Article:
So-called anti-woke forces blurring the lines between culture and finance could be winning over investors in the United States. But Canadians, so far, aren’t buying it.
At least 19 state governments in the U.S. have launched attacks against environmental, social and governance (ESG) investing – plunging corporate sustainability into a bubbling cauldron that already contains efforts to prevent schools from teaching children about systemic racism or gender identity. This really began taking hold last year.
One of the main instigators is Florida Governor and Republican presidential candidate Ron DeSantis, who last month signed a bill into law that prohibits state officials from investing public money to advance ESG goals, and also bars sales of bonds that feature ESG characteristics.
“We want them to act as fiduciaries. We do not want them engaged on these ideological joyrides,” Mr. DeSantis said upon signing the bill.
His brother-in-arms, Governor Greg Abbott of Texas, sings the same tune – writing to President Joe Biden in May to complain that efforts to promote ESG standards in investment funds amount to an attack on the energy industry.
“By pushing this radical ESG agenda, you are risking the lifelong savings of millions, for political points,” Mr. Abbott said.
Leaving aside attempts to disallow what are essentially risk-management tools – analyzing, say, what might befall a company if it pollutes a river or taps a supply chain that uses slave labour – this campaign may be creating the uncertainty in the U.S. its proponents wanted.
In the first quarter, investors pulled US$5.2-billion from U.S. sustainable funds, marking the third consecutive quarter of outflows, according to Morningstar. The research agency said US$12.4-billion has been withdrawn from the funds over the past year.
Several macro factors were behind investors’ decisions to cash out, it said, including the energy crisis generated by Russia’s invasion of Ukraine, high interest rates and rising worries about a recession.
But Morningstar also threw the backlash into the mix, saying it may also be influencing investors as Republican governors “pledge to resist ESG investing over antitrust, consumer protection and discrimination concerns.”
There is reason to believe it. Investors didn’t yank their money from all funds: US$17-billion flowed into the full slate of U.S. open-end and exchange-traded funds over the same period.
In a report released on Wednesday, Greenpeace said U.S. anti-ESG sentiment is not a grass-roots groundswell rooted in desire to protect American cultural values, but a well-orchestrated campaign by fossil-fuel interests fearing divestment. The environmental group cited reporting by the New York Times showing the same organizations that bankrolled the climate-change-denial movement are pushing state treasurers to target banks and investors that restrict funding to oil and gas.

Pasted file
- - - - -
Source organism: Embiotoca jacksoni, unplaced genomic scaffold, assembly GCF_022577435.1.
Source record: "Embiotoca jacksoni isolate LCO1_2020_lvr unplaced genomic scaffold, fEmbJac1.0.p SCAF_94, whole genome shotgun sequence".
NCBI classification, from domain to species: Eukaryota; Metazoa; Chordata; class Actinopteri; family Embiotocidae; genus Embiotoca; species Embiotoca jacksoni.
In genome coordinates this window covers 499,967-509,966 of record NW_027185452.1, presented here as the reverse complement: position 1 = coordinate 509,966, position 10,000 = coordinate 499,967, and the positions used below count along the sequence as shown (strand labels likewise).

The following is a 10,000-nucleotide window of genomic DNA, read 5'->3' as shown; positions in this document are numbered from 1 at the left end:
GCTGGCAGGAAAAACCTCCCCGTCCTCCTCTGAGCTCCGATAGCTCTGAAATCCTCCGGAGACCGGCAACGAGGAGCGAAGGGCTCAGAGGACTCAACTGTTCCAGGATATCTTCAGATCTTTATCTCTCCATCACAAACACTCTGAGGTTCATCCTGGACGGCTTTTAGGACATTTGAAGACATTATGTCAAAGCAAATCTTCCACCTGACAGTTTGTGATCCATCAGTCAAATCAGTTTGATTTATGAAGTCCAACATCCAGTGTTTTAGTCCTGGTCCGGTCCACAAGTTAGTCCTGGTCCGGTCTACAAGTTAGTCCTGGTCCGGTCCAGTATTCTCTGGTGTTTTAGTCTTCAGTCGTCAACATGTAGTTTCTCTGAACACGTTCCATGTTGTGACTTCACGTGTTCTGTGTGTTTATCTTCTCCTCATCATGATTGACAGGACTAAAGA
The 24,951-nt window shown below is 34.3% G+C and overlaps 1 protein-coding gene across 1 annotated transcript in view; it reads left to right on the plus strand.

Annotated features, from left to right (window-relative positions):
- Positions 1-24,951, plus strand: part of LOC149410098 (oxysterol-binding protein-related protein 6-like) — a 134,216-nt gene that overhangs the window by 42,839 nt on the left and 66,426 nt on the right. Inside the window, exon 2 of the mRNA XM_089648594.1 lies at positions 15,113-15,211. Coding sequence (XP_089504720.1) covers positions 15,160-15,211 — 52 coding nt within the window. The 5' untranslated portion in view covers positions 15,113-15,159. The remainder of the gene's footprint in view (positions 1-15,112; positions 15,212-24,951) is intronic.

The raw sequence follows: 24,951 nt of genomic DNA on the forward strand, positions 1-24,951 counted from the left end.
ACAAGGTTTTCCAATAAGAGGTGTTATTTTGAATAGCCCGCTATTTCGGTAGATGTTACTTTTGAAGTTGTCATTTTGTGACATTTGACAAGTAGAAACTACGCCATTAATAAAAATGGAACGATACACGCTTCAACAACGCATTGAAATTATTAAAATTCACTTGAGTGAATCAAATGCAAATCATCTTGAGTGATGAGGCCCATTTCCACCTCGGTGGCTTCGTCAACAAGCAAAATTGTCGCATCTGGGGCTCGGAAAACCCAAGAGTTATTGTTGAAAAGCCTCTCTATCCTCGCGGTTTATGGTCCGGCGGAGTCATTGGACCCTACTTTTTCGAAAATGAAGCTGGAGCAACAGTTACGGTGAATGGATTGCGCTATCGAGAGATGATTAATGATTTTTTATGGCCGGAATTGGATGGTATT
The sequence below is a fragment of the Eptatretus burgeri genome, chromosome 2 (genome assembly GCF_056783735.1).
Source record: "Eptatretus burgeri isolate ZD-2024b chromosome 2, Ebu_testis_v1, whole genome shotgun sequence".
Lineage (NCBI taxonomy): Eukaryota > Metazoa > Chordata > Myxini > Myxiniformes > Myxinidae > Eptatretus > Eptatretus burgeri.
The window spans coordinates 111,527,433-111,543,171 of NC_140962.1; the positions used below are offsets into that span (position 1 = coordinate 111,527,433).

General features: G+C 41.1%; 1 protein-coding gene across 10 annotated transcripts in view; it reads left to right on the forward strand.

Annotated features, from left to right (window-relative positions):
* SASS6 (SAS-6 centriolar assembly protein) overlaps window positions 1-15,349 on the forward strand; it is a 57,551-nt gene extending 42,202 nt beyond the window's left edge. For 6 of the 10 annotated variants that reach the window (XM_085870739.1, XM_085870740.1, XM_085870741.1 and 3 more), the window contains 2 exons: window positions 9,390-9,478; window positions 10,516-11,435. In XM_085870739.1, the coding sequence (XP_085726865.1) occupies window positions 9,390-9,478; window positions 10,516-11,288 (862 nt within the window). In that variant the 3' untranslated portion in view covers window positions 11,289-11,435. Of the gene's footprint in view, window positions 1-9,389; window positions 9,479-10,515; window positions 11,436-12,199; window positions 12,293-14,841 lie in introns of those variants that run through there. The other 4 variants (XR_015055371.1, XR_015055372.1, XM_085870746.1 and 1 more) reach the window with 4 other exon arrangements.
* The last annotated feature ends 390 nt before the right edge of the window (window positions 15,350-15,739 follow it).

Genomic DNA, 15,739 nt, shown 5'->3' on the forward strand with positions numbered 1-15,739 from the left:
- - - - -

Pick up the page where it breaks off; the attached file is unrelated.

Major fund management companies that have touted ESG investing, including Blackrock Inc. BLK-N and Vanguard Group VEQT-T, are in the crosshairs of this movement. Morningstar noted that one fund, BlackRock’s iShares ESG Aware MSCI USA ETF, accounted for the bulk of the U.S. outflow. Most of that was the result of a major selloff on a single day in March.
BlackRock chief executive officer Larry Fink, who has played a big role in making ESG investing mainstream, has lately gone to pains to explain that his company is not “the environmental police” and that the oil industry has a role to play to ensure security of energy supply while also investing to lower emissions.
Will this attack on ESG spill over into Canada? So far, the trend is going in the opposite direction. Inflows into Canadian sustainable funds are nowhere near the deluge of 2021, the heyday of these types of investments. But in the first-quarter, investor money into these vehicles amounted to $1.4-billion, up 55 per cent from the previous three months.
It’s not that Canadian ESG doesn’t have its critics – but it hasn’t registered as a hot-button political issue. Premier Danielle Smith’s staunchly pro-oil government in Alberta has even given a nod to the need to get to net-zero emissions.
For many Canadian investors, sustainability still seems to be an important aspect of a diversified portfolio and an indication that fiduciary duty is being carried out, rather than fodder in a culture war.
Jeffrey Jones writes about sustainable finance and the ESG sector for The Globe and Mail. E-mail him at email@example.com.